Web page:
Summer State of Mind

Discussing summer job experiences with four Redeemer students

It might not feel like it when you look out the windows and see the enormous amount of snow piled up, or when the temperatures linger far below zero, but summer really is just around the corner. Final exams start on April 12 which is just six weeks away. And with summer comes the inevitable summer job. Being a student and finding the right summer employment can be difficult. There are a lot of different criteria to be considered, some people want to work outdoors or work with their friends. Some of us want jobs in our fields so we can gain experience, and others really just want to make money. There is lots to consider and it can be overwhelming trying to figure out which direction to head in. I spoke with a handful of Redeemer students about their summer job experiences this past year and asked them about the ins and outs of their chosen summer occupation. Hopefully their insights will give you some inspiration about the options that are out there. 

Dayna Tempelman, a third year student studying Psychology, spent part of her summer working as a beverage cart server at White Water golf club in her hometown of Thunder Bay. A day in the life for Dayna meant getting to the club at ten in the morning, filling up the cart with different drinks and snacks, and heading out on to the course until the sun went down. On days when she wasn’t needed on the cart she was a bartender for various club events. For Dayna, the best part of the job was the sunny weather and the tips, and the worst part was the late nights spent cleaning up after weddings and tournaments. When I asked Dayna about other memories from the job she told this story “On my last day of work this summer I happened to make a very big mistake. I was so excited to go home after a long day out on the course, and I happened to take a corner way too sharp. As I was taking this corner, my case that holds all of the liquor was not strapped in well enough, and it flew right off the side of the cart. Lets just say it was a lot of money worth of liquor and there was glass everywhere. Luckily I had awesome co-workers and a forgiving manager.” Dayna says she would definitely work at a golf club and she recommends that other people try it as well.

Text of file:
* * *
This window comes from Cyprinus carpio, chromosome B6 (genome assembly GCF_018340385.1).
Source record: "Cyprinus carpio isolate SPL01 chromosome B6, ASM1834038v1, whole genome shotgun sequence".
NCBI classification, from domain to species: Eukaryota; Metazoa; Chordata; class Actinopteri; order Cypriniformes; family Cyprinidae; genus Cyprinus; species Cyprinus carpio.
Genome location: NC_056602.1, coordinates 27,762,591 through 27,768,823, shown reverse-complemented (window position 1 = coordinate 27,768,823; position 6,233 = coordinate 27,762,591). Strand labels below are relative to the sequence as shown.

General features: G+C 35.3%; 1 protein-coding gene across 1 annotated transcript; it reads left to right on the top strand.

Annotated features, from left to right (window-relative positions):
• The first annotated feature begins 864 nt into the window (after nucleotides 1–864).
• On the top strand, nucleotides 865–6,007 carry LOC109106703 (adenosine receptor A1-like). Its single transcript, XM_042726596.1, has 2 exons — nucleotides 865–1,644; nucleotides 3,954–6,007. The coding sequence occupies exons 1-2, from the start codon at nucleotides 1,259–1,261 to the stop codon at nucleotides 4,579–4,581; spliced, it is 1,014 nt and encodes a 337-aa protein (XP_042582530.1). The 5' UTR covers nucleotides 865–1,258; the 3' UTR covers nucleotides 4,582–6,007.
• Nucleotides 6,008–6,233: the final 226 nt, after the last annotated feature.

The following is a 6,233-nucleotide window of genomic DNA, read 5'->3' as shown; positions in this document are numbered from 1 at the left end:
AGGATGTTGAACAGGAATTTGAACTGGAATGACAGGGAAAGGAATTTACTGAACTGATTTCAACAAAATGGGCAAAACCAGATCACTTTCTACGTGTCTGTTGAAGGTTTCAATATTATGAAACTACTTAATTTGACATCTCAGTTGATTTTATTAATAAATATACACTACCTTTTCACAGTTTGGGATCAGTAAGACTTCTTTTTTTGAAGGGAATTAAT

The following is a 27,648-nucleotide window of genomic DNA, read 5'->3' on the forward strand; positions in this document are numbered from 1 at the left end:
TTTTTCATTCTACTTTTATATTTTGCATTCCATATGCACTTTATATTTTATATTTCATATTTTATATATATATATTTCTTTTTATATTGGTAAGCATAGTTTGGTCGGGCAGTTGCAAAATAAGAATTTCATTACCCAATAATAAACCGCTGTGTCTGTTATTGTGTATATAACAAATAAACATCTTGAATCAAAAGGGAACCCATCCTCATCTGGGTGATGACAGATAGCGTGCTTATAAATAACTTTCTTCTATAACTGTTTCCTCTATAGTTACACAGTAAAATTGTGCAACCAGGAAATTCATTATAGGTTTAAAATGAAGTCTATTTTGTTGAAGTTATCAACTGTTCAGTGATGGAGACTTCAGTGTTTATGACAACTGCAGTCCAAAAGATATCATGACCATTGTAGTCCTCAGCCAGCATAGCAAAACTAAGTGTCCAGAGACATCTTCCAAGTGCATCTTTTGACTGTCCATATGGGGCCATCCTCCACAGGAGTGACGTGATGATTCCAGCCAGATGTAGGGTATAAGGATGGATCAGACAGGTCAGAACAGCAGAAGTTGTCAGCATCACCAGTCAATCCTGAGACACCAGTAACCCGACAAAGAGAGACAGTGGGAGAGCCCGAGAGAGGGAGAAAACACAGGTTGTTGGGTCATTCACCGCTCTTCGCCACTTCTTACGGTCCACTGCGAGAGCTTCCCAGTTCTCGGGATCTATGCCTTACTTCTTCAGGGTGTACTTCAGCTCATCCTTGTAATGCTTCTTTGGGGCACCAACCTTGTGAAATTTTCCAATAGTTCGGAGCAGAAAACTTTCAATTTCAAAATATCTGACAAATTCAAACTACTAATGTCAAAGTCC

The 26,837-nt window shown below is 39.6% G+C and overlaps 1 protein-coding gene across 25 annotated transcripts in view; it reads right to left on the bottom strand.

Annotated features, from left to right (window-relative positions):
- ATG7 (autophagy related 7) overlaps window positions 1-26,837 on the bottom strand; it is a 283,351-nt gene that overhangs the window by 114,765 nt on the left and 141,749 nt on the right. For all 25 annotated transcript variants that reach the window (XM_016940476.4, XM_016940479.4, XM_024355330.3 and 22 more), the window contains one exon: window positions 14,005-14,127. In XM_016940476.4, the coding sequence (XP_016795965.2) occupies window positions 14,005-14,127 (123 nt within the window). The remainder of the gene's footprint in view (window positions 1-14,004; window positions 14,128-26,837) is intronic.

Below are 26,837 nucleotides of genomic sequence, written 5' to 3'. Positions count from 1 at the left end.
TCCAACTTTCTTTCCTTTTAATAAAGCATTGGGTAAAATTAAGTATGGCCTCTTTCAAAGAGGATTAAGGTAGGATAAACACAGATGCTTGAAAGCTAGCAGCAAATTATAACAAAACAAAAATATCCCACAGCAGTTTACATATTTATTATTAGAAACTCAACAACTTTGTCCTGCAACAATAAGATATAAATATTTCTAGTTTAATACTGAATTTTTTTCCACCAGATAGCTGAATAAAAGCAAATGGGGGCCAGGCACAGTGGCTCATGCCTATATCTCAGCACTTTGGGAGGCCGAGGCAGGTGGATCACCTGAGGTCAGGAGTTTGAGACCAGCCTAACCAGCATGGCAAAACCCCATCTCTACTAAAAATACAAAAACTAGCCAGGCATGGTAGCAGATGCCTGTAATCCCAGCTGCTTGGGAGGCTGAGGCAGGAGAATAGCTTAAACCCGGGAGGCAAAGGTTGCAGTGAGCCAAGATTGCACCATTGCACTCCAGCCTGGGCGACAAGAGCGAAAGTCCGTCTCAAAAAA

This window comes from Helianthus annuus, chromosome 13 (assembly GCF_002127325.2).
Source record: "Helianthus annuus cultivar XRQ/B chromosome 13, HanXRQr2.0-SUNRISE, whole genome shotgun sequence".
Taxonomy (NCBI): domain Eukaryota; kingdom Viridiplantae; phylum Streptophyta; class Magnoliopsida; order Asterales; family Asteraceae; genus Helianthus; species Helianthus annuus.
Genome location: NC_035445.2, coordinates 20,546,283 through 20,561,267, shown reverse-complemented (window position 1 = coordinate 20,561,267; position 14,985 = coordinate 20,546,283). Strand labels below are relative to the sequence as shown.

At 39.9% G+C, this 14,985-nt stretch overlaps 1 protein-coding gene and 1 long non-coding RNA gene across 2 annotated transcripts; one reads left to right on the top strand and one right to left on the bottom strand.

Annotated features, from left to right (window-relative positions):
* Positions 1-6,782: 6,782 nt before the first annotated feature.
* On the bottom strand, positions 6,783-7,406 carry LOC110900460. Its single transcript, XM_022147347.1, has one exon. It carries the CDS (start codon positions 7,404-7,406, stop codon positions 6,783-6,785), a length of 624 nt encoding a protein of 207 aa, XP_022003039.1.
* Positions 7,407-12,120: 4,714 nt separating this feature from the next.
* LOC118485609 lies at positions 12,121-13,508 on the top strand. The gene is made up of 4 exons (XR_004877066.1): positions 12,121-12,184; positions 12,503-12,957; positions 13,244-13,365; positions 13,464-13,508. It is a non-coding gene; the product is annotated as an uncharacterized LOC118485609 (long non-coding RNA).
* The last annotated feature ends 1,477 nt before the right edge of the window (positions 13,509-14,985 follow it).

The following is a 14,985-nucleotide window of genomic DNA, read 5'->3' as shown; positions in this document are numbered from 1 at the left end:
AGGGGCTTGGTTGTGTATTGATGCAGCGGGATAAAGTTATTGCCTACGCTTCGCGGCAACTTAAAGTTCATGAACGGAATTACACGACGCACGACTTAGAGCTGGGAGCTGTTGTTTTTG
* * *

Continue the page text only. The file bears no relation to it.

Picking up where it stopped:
I also spoke with Shauna White, an environmental science major in second year. Last year she went up to Northern Ontario and planted trees with the Haveman Brothers. When I asked what the job entailed she explained that basically you spend all day in the bush, planting trees on your individual piece (your section of land). Pieces can be drastically different- some are great (referred to as cream pieces), and some are less so, full of rock and residuals. You live in a tent with other planters in the middle of the bush for eight weeks. Shauna says that the best part is the people you meet, and the atmosphere. And she emphasized that if you’re a good planter, you can make good money. When asked about the worst part, there was lots to be said. There are physical challenges- the job is extremely hard on your body and people would often hurt or strain their knees, backs, hips, shoulders, wrists, ankles, toes, hands and more. As well it is mentally challenging, as you have to motivate yourself to plant and you have to keep your spirits up to make it through the day. You spend all day alone with your thoughts. Fifteen people left Shauna’s crew over the course of the contract because they were injured or simply couldn’t handle it. One time one of Shauna’s friends had a wolf and a bear on her piece and didn’t notice.  However Shauna emphasized that really, the worst part is the bugs. Even after all this, Shauna is excited to go back again this summer. When asked if she would recommend it she said “Haveman Brothers is still looking for planters so if anyone is looking for a job I would one hundred percent consider looking into tree planting!”